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Understanding L1 Terminal Fault aka Foreshadow: What You Need to Know (redhat.com)
336 points by jterrill 4 months ago | hide | past | web | favorite | 116 comments



This is _bananas_.

- Unlike previous speculative execution attacks against SGX, this extracts memory "in parallel" to SGX, instead of attacking the code running in SGX directly. It always works: it doesn't require the SGX code to run and it doesn't require it to have any particular speculative execuction vulnerability. This also means existing mitigations like retpolines don't work.

- It lets you extract the sealing key and remote attestation. That's about as bad as it gets. Because SGX is primarily about encrypting RAM, anything that pops L1 cache is game over and this is a stark reminder of that fact.

- The second attack that fell out of this allows you to read arbitrary L1 cache memory, across kernel-userspace or even VM lines.

The good news here is that the mitigation is somewhat straightforward. It's a pure L1d attack: flush L1d (or prevent things from accessing the same L1d via e.g. core pinning) and you're fine.

If there was any doubt left that speculative execution bugs were an entire new class and not just a one-off gimmick...


>> - It lets you extract the sealing key and remote attestation. That's about as bad as it gets.

It could have definitely been worse, with the leak of the fused secrets or a breach to integrity of the microcode (the two things that together constitute the TCB, which put simply is the only piece of the system you assume will never be broken).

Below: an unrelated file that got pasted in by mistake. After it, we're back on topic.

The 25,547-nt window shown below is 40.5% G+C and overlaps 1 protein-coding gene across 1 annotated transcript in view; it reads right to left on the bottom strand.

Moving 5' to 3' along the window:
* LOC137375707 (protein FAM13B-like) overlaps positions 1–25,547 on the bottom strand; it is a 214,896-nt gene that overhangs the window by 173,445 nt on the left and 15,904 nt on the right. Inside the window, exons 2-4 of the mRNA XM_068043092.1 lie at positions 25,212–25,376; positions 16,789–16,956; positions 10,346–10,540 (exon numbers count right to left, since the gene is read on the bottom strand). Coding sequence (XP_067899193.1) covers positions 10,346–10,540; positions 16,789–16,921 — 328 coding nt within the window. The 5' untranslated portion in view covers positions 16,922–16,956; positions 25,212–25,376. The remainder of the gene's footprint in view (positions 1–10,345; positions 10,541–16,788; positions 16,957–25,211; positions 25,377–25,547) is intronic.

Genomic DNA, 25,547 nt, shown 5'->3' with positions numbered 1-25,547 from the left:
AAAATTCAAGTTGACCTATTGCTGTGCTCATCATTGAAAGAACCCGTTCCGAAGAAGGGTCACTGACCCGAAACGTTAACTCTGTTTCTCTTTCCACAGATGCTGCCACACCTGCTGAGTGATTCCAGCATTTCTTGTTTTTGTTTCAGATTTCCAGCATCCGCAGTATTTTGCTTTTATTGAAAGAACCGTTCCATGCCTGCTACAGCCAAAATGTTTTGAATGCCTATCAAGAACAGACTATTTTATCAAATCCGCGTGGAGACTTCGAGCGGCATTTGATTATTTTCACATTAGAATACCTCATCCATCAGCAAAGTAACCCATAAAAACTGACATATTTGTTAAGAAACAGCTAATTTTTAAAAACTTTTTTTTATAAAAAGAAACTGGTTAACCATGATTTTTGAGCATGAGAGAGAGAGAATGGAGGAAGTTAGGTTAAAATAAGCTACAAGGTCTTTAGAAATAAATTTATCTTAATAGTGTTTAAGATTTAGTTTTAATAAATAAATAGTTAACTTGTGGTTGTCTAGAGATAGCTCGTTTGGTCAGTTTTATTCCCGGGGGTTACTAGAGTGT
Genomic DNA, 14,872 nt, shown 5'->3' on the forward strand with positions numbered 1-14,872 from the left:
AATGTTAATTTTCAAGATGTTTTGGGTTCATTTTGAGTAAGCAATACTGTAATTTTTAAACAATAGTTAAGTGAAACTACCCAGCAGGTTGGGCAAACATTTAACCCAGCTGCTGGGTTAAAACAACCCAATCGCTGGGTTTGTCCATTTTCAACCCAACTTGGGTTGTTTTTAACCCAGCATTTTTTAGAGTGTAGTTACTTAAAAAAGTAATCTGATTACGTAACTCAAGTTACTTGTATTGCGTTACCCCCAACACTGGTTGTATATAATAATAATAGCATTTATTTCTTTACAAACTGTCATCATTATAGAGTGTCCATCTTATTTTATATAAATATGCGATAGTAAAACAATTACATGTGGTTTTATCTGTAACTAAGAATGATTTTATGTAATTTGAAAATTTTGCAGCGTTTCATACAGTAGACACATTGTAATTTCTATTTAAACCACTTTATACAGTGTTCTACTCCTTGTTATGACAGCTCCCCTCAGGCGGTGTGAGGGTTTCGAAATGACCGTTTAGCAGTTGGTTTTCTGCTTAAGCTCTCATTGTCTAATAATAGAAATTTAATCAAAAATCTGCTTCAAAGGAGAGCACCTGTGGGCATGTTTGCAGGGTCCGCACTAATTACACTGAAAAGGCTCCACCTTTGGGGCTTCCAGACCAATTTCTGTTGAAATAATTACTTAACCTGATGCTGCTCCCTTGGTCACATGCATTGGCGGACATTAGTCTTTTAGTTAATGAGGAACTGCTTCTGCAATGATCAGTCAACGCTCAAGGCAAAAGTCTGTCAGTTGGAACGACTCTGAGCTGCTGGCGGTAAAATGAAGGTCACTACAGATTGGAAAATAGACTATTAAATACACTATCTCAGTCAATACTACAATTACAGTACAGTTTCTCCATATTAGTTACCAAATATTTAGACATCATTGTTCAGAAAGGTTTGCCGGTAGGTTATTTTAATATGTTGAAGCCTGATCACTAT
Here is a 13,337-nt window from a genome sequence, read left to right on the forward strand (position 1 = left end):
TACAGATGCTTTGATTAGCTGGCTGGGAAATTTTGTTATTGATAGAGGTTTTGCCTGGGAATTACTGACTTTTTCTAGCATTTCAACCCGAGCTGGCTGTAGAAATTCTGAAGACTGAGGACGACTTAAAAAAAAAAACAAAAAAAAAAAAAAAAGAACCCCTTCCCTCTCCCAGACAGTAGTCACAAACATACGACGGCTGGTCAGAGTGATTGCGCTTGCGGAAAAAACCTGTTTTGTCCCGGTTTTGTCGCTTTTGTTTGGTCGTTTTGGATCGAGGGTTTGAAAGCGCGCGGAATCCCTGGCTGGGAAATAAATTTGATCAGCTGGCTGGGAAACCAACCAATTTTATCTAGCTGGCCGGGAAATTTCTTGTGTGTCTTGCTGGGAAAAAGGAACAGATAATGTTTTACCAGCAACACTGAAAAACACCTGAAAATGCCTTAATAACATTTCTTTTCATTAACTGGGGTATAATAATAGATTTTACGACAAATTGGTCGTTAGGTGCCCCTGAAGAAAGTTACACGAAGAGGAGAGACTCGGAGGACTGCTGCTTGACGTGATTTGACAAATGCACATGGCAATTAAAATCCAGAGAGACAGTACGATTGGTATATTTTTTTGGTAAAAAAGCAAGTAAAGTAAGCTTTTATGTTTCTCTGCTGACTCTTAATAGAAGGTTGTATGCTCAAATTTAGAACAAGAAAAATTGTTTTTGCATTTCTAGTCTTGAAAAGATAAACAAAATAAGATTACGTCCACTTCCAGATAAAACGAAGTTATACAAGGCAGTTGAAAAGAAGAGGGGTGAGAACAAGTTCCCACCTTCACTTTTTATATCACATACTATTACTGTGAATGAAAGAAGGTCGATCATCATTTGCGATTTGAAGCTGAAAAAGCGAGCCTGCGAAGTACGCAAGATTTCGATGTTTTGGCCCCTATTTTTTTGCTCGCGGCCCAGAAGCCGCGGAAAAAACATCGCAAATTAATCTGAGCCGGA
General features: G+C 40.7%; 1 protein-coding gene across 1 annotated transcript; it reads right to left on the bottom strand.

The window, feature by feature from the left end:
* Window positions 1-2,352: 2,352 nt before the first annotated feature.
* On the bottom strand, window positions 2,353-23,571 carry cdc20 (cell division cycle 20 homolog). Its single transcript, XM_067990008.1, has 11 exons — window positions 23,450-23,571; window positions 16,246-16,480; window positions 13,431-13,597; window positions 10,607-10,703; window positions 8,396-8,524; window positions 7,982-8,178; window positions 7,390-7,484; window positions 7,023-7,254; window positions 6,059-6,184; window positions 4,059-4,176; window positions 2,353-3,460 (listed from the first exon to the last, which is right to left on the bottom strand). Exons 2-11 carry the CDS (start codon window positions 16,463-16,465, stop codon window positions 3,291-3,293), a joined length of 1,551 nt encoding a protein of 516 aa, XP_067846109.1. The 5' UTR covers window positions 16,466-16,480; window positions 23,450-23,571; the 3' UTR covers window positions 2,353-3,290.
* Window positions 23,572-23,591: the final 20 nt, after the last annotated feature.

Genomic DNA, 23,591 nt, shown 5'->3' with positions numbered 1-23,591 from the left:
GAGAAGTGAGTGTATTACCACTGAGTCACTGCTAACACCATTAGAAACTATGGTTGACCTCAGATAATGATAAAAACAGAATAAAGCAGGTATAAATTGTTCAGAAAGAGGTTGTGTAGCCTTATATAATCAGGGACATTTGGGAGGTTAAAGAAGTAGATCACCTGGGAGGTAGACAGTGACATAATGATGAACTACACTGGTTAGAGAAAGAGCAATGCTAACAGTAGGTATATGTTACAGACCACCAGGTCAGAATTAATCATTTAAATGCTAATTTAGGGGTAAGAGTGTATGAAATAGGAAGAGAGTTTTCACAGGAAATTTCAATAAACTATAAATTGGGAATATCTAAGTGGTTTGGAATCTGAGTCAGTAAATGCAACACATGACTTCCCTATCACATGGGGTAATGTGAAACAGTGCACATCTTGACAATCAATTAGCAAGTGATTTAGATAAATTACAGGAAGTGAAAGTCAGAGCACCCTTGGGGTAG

All in all, assuming a microcode update can counter the attack as Intel claims, sealing and attestation secrets will be rekeyed via the KDF rooted in the fused keys, so that you can start afresh.

Of course, operationally speaking, that is a total pain but it is frankly remarkable to see this kind of deep recovery strategy finally built into consumer devices (and yes, I know DRM is unfortunately the main driver, but there are still some very legitimate use cases).

>> flush L1d (or prevent things from accessing the same L1d via e.g. core pinning) and you're fine

No, you are not fine. As the paper explains, an adversary (which is by definition more privileged than you are) can operate between the moment you use secrets in L1 and the moment you flush them out. Only the CPU (silicon or microcode) can assist you in the flushing of L1 when you exit enclave mode.


> No, you are not fine. As the paper explains, an adversary (which is by definition more privileged than you are) can operate between the moment you use secrets in L1 and the moment you flush them out. Only the CPU (silicon or microcode) can assist you in the flushing of L1 when you exit enclave mode.

It gets worse, if the adversary has root they can force all the data in L1 cache. This allows them to read all memory pages of an executed and non-exuctuted encalve.

There is nothing what can be done against this from the enclaves point of view.


Agreed.

> Only the CPU (silicon or microcode) can assist you in the flushing of L1 when you exit enclave mode.

This seems correct, upon double-checking. The interrupt process within SGX is called Asynchronous Enclave Exit (AEX) and does not give the enclave an opportunity to run any code upon interrupt, though it is possible to run code upon every enclave entry (via code placed at the Asynchronous Entry Pointer). I'm not sure that would help with any speculation-based exploits, however.


There's more going on than just the SGX attack. What I'm not saying is "add this 1 instruction and everything is copacetic" -- what I am saying is that the patches for at least some of the vulnerabilities are somewhat straightforward.